Whether you’ve recently published a new piece of content that just isn’t performing as well as you’d hoped, or have a reservoir of outdated and stale blogs from 10 years ago, auditing your content is key to ensuring you get the most bang for your buck from those pages.
The leading indicators that a content audit is necessary:
- Keyword rankings are declining, most likely resulting in traffic decreases
- A Content Gap Analysis has indicated that your page could potentially improve based on competitor insights
- An Audience Analysis has indicated the pages aren’t properly answering your audience’s questions or using their language
But what are the most important things to look for when optimizing a page? Here are the key factors we look when auditing content:
- Keyword rankings
- SERP results
- On-page copy
- Page format
- Image alt tags
- External and internal links (and anchor text)
- Presence of schema
- Unique elements (videos, interactive elements, etc.)
Rankings are likely the first indicator that your content needs to be audited. If you’re noticing a dip in rankings due to changes in SERP landscape or Google algorithm update, you’ll likely start to see traffic decline as well.
We not only look at what our page is currently ranking for (or not ranking for), but we also take a look at where competitors are ranking. Are they using different phrases or synonyms? Are they targeting a different subset of keywords that you aren’t? Can you better target these keywords in your metadata and on-page copy?
For example, if we were to audit a piece of content to educate users on aluminum decking, we’d want to target keywords like aluminum decking reviews but also cost of aluminum decking and types of aluminum decking, because these keywords are all related to the same intent.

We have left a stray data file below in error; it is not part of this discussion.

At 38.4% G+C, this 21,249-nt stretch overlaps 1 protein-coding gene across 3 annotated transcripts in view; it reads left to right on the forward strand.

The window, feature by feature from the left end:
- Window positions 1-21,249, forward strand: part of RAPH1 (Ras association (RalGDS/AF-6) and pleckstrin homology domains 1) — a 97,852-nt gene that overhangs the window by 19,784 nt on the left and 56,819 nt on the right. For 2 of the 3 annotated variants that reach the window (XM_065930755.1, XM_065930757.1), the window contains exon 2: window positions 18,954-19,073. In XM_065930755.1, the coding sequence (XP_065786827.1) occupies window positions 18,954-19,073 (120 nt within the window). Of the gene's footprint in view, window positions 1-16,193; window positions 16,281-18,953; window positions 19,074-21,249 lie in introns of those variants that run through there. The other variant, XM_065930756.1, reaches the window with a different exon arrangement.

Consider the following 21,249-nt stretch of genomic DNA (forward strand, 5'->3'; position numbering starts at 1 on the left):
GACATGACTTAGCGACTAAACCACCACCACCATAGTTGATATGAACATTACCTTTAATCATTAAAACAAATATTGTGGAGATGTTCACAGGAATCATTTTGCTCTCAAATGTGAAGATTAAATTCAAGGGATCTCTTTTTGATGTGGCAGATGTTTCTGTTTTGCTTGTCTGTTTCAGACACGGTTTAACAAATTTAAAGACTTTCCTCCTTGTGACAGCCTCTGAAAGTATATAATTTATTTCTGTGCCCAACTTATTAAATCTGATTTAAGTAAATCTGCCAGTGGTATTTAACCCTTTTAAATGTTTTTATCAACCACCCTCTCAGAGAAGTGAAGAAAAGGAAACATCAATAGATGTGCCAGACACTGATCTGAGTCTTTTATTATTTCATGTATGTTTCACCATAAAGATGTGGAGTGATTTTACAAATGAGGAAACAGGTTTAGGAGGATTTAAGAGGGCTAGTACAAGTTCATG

One low-hanging fruit in a content audit is metadata. What tweaks to your phrasing in your title tag, meta description, and H1 could better help you target the right keywords? Could you diversify your title tag and H1 to target similar but different keywords?
For example, for mba financial aid and related keywords, we’re seeing competitors using different phrases like “Financial Aid Tips” and “How to Pay for an MBA.” While they’re both targeting the same intent, they’re using different formats for their metadata.
When looking at the on-page copy, your goal is to find opportunities within the existing copy to add keywords without stuffing. This means you should not add a keyword where it may read awkward or confusing. Do so naturally, and read the content as if you were the user. Try to fit in keywords logically, where they make the most sense for a smooth experience. Cramming in the same keyword tons of times will make for a terrible UX and likely hurt the page performance.
Additionally, look to see where you can add or enhance existing content to truly provide users with the answers they need.
💡 In the SEO and Intent 2020 study by Ignite Visibility, searchers voted that quick, thorough responses are the most important factors in a search result:
- It answers my question quickly: 48.9% rated it very important
- It is a very thorough response: 40.3% rated it very important
Is the most important content being buried? Utilize Hotjar to understand how your users are interacting with the page and see if they’re missing content that could be moved higher up on the page.